A Treatise on the Organization and Jurisdiction of the Supreme, Circuit and District Courts of the United States: The Practice of These Several Courts in Civil and Criminal Cases; of the Supreme and Circuit Courts on Writ of Error and Certificate of Division of Opinion; and of the District Courts in Cases of Municipal Seizure; Including a Summary Exposition of the Law Relative to the Priority of the United States; Imprisoned Debtors; the Remission of Penalties and Forfeitures; and Naturalization
Gould, Banks & Company, 1864 - 634 sider
Hva folk mener - Skriv en omtale
Vi har ikke funnet noen omtaler på noen av de vanlige stedene.
according act of March action admiralty adopted allowed amount appear applicable appointed arrest attorney authority bail bond brought cause certified CHAP circuit court citizen civil claim clerk committed common law conferred congress considered constitution costs decided decision defendant directed district courts dollars duty effect enacted entered equity error evidence exceptions execution exercise extend fact February follows further give given grant ground held Howard important issue judge judgment judicial jurisdiction jury justice Large limited manner March marshal matter Monday motion national courts nature necessary northern district notice offenses officer opinion original party passed person Peters plaintiff plea possession practice prescribed principle proceedings proper prosecution question reason referred regard regulations removal respect rule seen seizure session Stat statute sufficient suit supreme court taken term thereof tion trial United unless vessel witnesses writ York
Side 50 - States shall have power to issue writs of scire facias, habeas corpus, and all other writs not specially provided for by statute, which may be necessary for the exercise of their respective jurisdictions, and agreeable to the principles and usages of law.
Side 21 - States, and the decision is in favor of such their validity, or where is drawn in question the construction of any clause of the constitution, or of a treaty, or statute of, or commission held under the United States, and the decision is against the title, right, privilege or exemption specially set up or claimed by either party, under such clause of the said Constitution, treaty, statute or commission...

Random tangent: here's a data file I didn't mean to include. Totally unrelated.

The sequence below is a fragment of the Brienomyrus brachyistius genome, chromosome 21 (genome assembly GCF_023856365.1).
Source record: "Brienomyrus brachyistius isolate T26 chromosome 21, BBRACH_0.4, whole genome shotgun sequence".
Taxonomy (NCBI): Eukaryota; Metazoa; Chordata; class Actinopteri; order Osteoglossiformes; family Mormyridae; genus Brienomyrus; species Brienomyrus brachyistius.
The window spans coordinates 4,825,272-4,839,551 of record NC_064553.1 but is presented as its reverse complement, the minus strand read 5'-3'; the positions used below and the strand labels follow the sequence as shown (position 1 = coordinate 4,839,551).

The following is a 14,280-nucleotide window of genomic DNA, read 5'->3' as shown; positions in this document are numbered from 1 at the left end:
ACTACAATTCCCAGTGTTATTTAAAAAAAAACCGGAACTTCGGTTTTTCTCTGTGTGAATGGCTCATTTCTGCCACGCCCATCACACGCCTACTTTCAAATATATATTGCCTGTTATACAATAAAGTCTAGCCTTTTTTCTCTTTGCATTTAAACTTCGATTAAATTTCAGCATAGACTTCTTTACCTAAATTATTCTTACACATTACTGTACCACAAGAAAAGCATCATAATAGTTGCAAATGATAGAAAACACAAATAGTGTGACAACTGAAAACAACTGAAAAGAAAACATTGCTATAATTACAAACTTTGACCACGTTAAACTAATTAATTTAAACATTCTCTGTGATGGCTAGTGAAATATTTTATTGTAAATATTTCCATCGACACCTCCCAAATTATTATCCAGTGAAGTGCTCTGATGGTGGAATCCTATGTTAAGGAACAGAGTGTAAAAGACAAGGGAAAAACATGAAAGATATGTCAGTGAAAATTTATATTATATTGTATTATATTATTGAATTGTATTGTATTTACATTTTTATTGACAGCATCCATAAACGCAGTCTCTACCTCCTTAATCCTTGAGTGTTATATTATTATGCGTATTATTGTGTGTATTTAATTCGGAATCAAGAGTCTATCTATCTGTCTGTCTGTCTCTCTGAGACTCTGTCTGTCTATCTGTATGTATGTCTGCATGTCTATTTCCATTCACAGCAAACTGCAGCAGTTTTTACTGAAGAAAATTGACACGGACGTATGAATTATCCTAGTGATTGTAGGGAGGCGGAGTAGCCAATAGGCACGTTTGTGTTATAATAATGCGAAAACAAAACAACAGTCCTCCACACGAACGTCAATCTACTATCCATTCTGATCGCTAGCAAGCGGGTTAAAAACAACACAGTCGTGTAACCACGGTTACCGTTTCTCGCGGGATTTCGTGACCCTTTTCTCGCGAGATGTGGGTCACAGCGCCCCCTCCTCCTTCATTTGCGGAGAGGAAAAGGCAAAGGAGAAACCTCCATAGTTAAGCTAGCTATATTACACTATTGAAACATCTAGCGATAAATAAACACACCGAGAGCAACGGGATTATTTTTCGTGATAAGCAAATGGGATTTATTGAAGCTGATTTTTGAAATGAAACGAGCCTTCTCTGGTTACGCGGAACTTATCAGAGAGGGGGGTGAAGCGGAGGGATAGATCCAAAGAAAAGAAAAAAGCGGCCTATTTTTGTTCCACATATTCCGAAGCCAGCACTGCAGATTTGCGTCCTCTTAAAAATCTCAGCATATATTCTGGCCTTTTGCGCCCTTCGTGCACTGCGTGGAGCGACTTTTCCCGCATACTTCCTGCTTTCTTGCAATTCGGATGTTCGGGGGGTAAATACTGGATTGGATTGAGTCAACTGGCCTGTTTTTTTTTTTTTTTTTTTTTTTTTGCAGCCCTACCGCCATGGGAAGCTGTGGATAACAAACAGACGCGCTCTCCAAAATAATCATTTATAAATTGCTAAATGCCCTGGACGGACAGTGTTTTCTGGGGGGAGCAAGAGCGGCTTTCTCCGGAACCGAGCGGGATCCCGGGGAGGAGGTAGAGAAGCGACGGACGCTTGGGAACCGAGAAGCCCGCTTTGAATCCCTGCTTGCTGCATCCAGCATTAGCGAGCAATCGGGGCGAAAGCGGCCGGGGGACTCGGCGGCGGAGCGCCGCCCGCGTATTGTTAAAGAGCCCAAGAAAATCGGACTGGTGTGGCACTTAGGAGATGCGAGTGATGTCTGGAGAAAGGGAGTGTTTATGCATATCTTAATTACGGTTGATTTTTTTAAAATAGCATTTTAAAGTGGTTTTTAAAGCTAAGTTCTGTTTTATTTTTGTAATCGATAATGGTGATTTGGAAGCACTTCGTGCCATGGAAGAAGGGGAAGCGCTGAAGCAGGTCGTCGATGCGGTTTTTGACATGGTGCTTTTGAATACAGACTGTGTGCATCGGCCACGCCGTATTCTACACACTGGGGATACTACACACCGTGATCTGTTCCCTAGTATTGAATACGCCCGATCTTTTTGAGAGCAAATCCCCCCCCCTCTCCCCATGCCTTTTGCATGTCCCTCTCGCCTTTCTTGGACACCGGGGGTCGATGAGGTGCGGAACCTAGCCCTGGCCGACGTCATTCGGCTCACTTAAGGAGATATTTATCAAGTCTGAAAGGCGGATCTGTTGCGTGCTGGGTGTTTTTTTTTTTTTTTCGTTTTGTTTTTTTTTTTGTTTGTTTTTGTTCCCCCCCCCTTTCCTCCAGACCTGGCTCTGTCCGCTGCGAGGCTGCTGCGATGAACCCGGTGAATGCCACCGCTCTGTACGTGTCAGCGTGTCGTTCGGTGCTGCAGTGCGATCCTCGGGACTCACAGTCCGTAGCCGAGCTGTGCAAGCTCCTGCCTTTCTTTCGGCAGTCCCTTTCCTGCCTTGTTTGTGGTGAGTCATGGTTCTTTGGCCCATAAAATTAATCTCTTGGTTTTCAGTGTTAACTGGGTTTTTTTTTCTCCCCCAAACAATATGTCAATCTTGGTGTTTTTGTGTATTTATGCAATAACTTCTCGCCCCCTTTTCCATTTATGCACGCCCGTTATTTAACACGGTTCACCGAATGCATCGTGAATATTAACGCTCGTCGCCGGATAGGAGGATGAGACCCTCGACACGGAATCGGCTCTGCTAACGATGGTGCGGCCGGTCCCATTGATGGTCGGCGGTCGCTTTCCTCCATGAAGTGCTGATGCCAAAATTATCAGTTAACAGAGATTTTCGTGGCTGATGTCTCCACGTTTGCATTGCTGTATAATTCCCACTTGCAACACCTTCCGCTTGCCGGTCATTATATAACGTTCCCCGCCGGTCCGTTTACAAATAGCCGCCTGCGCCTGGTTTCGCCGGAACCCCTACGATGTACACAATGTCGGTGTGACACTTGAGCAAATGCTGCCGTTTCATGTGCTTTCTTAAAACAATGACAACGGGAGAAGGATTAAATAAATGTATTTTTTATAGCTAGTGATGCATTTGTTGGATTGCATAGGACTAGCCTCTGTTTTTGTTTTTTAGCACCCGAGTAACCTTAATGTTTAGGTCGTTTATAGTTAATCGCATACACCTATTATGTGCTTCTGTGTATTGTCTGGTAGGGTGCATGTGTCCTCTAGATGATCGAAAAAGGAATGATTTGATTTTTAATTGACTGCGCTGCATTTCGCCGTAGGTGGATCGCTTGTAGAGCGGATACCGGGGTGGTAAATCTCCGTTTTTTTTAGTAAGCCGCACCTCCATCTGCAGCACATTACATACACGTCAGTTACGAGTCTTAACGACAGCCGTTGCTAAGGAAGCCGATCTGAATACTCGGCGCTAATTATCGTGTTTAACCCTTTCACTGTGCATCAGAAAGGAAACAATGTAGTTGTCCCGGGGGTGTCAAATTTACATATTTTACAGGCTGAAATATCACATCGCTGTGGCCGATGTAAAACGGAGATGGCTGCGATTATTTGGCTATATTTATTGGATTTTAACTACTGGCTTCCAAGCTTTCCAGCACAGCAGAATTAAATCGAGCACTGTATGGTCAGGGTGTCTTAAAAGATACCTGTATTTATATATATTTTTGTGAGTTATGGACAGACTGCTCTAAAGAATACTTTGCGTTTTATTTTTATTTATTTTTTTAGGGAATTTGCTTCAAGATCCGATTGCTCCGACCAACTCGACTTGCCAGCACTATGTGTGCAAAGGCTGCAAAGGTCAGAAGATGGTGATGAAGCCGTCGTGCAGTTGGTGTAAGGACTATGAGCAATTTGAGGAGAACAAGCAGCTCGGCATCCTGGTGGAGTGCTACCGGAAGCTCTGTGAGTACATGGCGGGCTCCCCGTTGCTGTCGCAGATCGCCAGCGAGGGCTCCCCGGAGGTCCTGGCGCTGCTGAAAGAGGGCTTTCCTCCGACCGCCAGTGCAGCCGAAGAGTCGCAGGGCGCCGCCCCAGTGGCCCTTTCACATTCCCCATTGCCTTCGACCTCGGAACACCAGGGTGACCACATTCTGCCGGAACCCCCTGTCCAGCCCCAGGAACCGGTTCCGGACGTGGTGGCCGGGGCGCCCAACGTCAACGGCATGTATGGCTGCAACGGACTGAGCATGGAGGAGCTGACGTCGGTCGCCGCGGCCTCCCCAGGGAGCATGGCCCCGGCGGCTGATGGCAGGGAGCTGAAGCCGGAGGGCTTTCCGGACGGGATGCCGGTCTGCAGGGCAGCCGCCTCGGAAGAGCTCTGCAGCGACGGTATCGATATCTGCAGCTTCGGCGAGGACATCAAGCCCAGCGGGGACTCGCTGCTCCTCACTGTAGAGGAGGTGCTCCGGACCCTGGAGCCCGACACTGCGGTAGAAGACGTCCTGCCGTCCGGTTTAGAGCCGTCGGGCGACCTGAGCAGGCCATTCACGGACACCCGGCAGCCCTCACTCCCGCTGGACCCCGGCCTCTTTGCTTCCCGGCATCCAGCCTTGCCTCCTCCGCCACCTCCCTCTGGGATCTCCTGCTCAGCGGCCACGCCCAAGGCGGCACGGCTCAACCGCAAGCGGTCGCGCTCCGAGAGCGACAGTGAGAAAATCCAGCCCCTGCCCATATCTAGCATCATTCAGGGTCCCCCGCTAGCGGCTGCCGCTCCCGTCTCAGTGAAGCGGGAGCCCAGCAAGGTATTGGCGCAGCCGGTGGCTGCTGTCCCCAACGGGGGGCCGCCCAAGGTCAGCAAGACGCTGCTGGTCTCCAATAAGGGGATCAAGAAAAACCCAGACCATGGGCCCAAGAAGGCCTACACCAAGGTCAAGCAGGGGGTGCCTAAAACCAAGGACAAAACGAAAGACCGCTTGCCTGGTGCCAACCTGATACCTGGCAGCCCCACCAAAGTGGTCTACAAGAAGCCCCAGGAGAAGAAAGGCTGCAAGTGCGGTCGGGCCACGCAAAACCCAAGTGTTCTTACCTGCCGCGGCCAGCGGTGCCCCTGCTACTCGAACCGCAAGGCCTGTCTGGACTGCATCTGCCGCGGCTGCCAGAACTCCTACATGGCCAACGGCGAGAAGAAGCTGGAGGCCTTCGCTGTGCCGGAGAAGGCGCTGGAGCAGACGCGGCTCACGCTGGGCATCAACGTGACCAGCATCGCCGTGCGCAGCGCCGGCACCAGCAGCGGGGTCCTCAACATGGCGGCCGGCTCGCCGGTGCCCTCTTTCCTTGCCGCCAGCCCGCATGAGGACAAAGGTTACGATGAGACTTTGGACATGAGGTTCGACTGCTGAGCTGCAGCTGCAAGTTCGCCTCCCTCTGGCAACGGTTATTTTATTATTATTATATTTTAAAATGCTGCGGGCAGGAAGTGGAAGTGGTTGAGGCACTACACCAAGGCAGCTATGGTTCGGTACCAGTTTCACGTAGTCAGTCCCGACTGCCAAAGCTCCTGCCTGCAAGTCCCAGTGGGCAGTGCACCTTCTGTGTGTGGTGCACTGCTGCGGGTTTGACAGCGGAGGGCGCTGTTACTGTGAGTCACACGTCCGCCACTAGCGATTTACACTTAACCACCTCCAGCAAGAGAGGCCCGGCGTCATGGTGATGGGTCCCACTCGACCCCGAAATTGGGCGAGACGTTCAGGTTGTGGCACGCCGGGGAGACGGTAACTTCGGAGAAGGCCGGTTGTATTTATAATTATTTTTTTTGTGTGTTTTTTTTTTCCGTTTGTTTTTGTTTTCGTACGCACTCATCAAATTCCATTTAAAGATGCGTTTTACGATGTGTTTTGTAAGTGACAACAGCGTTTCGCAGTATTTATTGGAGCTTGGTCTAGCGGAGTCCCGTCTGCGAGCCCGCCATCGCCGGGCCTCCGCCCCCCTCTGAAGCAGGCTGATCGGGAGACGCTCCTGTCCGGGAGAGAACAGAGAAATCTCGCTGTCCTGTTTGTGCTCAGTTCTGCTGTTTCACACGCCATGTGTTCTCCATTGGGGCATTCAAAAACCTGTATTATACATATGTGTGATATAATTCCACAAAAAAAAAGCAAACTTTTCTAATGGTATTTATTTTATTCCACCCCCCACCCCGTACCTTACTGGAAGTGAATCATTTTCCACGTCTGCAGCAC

Side 122 - that the laws of the several States, except where the Constitution, treaties, or statutes of the United States shall otherwise require or provide, shall be regarded as rules of decision in trials at common law in the courts of the United States, in cases where they apply.
Side 699 - ... that it is bona fide his intention to become a citizen of the United States, and to renounce forever all allegiance and fidelity to any foreign prince, potentate, state or sovereignty, and particularly by name the prince, potentate, state or sovereignty, of which the alien may be at the time a citizen or subject.
Side 364 - Judicial proceedings, authenticated as aforesaid, shall have such faith and credit given to them in every court within the United States as they have by law or usage in the courts of the state from whence the said records are or shall be taken.
Side 108 - That the circuit courts of the United States shall have original cognizance, concurrent with the courts of the several States, of all suits of a civil nature, at common law or in equity, where the matter in dispute exceeds, exclusive of interest and costs, the sum or value of two thousand dollars, and arising under the Constitution or laws of the United States...
Side 224 - ... exclusive original cognizance of all civil causes of admiralty and maritime jurisdiction, including all seizures under laws of impost, navigation or trade of the United States, where the seizures are made on waters which are navigable from the sea by vessels of ten or more tons burden, within their respective districts, as well as upon the high seas...
Side 81 - And shall have exclusively all such jurisdiction of suits or proceedings against ambassadors or other public ministers, or their domestics, or domestic servants, as a court of law can have or exercise consistently with the law of nations; and original, but not exclusive jurisdiction of all suits brought by ambassadors or other public ministers, or in which a consul or vice-consul shall be a party.
Side 438 - ... it shall then be the duty of the state court to accept the surety, and proceed no further in the cause...